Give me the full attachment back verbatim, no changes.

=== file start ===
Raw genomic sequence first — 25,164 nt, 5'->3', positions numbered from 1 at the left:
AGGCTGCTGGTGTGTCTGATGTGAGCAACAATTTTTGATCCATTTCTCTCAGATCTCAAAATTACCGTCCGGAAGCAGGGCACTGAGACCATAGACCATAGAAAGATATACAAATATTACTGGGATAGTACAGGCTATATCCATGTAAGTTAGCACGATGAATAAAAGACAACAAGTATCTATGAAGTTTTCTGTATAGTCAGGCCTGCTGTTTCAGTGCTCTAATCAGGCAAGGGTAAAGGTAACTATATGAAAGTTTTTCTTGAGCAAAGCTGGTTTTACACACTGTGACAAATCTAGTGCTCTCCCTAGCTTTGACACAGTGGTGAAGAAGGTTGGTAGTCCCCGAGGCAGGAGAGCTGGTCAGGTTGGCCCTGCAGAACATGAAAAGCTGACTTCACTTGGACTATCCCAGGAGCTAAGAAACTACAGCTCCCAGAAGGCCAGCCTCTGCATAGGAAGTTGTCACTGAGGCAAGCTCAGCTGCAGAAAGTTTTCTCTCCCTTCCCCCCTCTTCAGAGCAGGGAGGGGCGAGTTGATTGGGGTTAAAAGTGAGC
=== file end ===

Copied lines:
Raw genomic sequence first — 25,164 nt, 5'->3', positions numbered from 1 at the left:
AGGCTGCTGGTGTGTCTGATGTGAGCAACAATTTTTGATCCATTTCTCTCAGATCTCAAAATTACCGTCCGGAAGCAGGGCACTGAGACCATAGACCATAGAAAGATATACAAATATTACTGGGATAGTACAGGCTATATCCATGTAAGTTAGCACGATGAATAAAAGACAACAAGTATCTATGAAGTTTTCTGTATAGTCAGGCCTGCTGTTTCAGTGCTCTAATCAGGCAAGGGTAAAGGTAACTATATGAAAGTTTTTCTTGAGCAAAGCTGGTTTTACACACTGTGACAAATCTAGTGCTCTCCCTAGCTTTGACACAGTGGTGAAGAAGGTTGGTAGTCCCCGAGGCAGGAGAGCTGGTCAGGTTGGCCCTGCAGAACATGAAAAGCTGACTTCACTTGGACTATCCCAGGAGCTAAGAAACTACAGCTCCCAGAAGGCCAGCCTCTGCATAGGAAGTTGTCACTGAGGCAAGCTCAGCTGCAGAAAGTTTTCTCTCCCTTCCCCCCTCTTCAGAGCAGGGAGGGGCGAGTTGATTGGGGTTAAAAGTGAGC